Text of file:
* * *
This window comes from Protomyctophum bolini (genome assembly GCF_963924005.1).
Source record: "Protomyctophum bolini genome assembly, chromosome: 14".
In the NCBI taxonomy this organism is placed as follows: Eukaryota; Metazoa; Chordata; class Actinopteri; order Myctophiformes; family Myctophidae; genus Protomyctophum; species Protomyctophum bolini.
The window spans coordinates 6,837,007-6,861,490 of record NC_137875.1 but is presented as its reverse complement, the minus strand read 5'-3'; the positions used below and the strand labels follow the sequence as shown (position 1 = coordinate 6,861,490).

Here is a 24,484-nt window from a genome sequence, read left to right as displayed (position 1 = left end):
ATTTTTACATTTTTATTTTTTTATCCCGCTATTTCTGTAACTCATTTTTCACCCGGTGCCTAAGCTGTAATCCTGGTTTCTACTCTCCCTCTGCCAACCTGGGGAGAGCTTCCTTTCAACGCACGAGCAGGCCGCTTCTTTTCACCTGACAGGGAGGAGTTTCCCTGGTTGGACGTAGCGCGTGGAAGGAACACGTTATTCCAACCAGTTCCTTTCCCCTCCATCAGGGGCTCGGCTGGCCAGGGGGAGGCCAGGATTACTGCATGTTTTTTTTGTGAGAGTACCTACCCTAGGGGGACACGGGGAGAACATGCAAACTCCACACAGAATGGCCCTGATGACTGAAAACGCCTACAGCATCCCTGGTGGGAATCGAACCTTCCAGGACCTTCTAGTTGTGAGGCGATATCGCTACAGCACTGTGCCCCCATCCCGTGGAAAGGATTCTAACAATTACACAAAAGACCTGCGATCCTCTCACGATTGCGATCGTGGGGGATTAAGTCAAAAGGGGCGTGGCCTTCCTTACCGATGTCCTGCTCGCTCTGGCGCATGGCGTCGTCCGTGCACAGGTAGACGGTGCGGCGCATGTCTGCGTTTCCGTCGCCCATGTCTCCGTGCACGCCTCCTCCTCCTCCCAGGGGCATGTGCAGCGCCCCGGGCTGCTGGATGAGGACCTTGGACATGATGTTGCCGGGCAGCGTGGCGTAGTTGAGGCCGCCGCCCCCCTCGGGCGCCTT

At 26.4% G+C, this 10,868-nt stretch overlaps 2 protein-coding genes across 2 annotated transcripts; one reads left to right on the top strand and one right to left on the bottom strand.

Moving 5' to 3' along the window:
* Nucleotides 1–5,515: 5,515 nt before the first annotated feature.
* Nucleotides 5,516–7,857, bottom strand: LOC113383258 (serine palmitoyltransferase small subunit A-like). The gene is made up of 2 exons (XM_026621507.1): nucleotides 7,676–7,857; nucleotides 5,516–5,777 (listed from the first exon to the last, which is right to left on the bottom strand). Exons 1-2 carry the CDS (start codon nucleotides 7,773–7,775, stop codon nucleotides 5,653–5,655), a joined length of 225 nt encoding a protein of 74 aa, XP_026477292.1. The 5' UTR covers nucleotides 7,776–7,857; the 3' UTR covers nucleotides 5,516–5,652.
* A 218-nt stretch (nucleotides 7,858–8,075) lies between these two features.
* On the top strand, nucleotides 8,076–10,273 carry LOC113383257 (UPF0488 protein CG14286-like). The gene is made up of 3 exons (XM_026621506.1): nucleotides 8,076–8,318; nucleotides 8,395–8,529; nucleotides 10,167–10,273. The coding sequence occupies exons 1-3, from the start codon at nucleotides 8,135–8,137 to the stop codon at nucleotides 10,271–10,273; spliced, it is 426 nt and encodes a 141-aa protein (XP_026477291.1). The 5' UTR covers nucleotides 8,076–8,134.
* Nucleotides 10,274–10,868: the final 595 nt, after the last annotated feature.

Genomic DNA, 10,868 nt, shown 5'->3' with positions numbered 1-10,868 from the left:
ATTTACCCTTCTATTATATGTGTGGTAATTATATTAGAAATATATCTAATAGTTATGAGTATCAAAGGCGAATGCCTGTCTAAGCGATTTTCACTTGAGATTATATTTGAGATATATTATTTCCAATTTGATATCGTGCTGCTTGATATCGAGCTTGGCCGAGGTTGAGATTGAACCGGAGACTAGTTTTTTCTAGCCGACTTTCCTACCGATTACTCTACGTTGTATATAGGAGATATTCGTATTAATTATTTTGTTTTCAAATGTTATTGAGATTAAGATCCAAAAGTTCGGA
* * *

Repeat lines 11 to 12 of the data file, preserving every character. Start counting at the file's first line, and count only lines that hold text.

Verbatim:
* A 218-nt stretch (nucleotides 7,858–8,075) lies between these two features.
* On the top strand, nucleotides 8,076–10,273 carry LOC113383257 (UPF0488 protein CG14286-like). The gene is made up of 3 exons (XM_026621506.1): nucleotides 8,076–8,318; nucleotides 8,395–8,529; nucleotides 10,167–10,273. The coding sequence occupies exons 1-3, from the start codon at nucleotides 8,135–8,137 to the stop codon at nucleotides 10,271–10,273; spliced, it is 426 nt and encodes a 141-aa protein (XP_026477291.1). The 5' UTR covers nucleotides 8,076–8,134.